When the Reaper Comes A-Knockin’, We Must Get A-Rockin’
When I was in elementary school, my mom would occasionally take my brother and me to Woolworth’s, our local five-and-dime store. We would often have lunch there, and my staple was the open-faced roast beef platter, followed by a hot fudge sundae. Afterward, my brother and I were left to exert the consumer buying power that an allowance, circa 1969, could wield.
Although the store seemingly had an infinite number of acquisition options, my meager budget and adolescent worldview invariably prompted a basic decision tree. If funds were scarce, several licorice sticks would be purchased. If my piggy bank was moderately full, then baseball cards were opted for. But if I were flush with nickels and dimes, I’d reward my astute wealth management by selecting a 45 rpm record.
At that time, my musical awareness, and thus my pool of choices, was limited to Top 40 playlists. That is, with one exception. Every so often, a novelty recording would show up in one of the bins. My particular weakness was for those that humorously combined the choruses from multiple “bubblegum” singles in a mock interview that lampooned current events. If a new one was out and my bankroll allowed, it would find its way into my growing stack of 45s.
Last week, my mind harkened back to that era. The impetus was a message from a relatively new friend, whom I was introduced to via this column. My friend was anguished, and in response, I paired the unlikely combo of Sister Sledge and Bob Dylan; “We Are Family” and “Knockin’ on Heaven’s Door” flooded my consciousness.
While my new friend doesn’t have ALS, someone they love does. My friend reached out to me after reading a poem I posted. The verses of that poem describe my reality. Obviously, ALS colors that cruelly, but my faith in God is my constant salve.
My friend lamented that their loved one apparently has retreated in their beliefs, and now, I lament it, too. This person is in the advanced stage of the battle, and the pandemic is complicating matters.
As I wrestled with how best to pray for this person, I read my ALS News Today colleague Kristin Neva’s recent column, in which she sensitively explores the topic of how wildly variable ALS is in its victimization scheme. Suddenly, I was reminded of an immutable truth.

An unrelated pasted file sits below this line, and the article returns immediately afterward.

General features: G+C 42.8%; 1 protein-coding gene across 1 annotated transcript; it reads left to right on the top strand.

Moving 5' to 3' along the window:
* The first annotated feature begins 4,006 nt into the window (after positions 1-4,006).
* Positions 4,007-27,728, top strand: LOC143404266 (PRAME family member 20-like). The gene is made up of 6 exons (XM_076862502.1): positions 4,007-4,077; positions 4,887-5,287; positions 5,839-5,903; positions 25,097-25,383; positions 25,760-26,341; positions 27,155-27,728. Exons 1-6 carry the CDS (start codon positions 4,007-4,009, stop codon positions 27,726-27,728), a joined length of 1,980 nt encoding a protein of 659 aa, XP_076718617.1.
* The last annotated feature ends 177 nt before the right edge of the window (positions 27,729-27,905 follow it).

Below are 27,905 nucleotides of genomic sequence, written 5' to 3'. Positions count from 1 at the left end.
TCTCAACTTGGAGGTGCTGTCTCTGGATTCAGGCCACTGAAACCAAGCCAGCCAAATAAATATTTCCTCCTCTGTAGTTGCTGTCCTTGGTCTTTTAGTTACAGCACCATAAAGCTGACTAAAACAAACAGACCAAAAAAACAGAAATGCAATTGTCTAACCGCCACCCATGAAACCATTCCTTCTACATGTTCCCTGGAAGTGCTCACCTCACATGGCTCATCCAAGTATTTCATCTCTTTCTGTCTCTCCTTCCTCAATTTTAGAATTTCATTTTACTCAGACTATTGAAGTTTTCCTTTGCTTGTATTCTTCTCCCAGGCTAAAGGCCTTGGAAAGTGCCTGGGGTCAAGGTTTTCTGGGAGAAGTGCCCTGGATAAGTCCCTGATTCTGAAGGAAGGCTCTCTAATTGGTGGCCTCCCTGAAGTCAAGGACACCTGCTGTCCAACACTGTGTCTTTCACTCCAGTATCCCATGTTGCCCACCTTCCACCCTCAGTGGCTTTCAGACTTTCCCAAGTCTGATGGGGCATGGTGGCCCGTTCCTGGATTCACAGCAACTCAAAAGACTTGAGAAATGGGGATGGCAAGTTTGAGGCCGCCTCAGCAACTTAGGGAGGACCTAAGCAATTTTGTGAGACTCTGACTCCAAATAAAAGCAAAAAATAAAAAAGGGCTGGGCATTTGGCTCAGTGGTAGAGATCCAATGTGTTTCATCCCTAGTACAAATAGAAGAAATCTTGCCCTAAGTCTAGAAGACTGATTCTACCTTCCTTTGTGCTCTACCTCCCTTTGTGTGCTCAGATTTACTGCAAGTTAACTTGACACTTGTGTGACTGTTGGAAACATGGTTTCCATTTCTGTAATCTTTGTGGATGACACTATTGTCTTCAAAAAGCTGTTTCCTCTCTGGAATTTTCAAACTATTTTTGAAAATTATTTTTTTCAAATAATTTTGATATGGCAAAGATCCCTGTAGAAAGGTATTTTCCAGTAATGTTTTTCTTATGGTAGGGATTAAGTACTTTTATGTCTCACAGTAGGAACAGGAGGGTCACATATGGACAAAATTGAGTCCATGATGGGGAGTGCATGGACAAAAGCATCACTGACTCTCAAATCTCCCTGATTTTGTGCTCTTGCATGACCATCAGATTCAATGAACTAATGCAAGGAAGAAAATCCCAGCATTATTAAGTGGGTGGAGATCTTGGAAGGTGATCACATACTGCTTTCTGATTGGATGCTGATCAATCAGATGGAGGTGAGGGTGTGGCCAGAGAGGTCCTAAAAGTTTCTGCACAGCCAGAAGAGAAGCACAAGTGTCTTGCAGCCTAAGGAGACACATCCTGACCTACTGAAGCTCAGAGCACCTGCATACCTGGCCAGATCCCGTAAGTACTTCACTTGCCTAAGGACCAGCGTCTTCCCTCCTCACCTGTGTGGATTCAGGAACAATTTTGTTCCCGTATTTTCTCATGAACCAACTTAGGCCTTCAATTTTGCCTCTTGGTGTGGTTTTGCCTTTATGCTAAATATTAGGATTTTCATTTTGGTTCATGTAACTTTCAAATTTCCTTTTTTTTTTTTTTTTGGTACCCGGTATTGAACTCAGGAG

We are all essentially the same. Each of us is a member of the same flawed and fallen species. What’s more, although we navigate the route differently, including our own unique potholes, detours, and accidents, the destination is always the same.
Whether one calls it heaven, paradise, reincarnation, redistribution to the universe, a nondescript spiritual realm, hell, vampire, ghost, zombie, or nothingness, a transition awaits. From the moment of conception, we are pointed to the same door, which we will ultimately knock on.
If my Sister Sledge premise is a sound one, we should emulate what a family does when one member faces a crisis. As members of the ALS family, we should rally around my friend’s loved one, and by association, one another. We can borrow from the ubiquitous, momentum-reversing song by the band Queen that is played at many sporting competitions: “We Will Rock You,” ALS.
Folks who believe in a divine deity can pray. Those who don’t can focus for a moment on warm thoughts and positive energy. At a minimum, we can petition that the person in question will be comforted and find some joy, and regain their spiritual footing.
As for me, I’ll pray a prayer I originally wrote for myself: “Evil attacks aren’t only ours to defend. Jesus assures that we are never alone. Eternal salvation must always depend upon God’s divine love shown.
“Countless blessings on me have been bestowed, from precious birth to the present day, even though my faith often has been bowed, and the righteous path I’ve failed to obey.
“Over again, you’ve protected me and led me out of true harm’s way. Now, as our family member faces a new enemy, please save them, is what I pray.”
May the same transpire for all of us. After all, we are family — the ALS family.
Note: ALS News Today is strictly a news and information website about the disease. It does not provide medical advice, diagnosis, or treatment. This content is not intended to be a substitute for professional medical advice, diagnosis, or treatment. Always seek the advice of your physician or other qualified health provider with any questions you may have regarding a medical condition. Never disregard professional medical advice or delay in seeking it because of something you have read on this website. The opinions expressed in this column are not those of ALS News Today or its parent company, BioNews, and are intended to spark discussion about issues pertaining to ALS.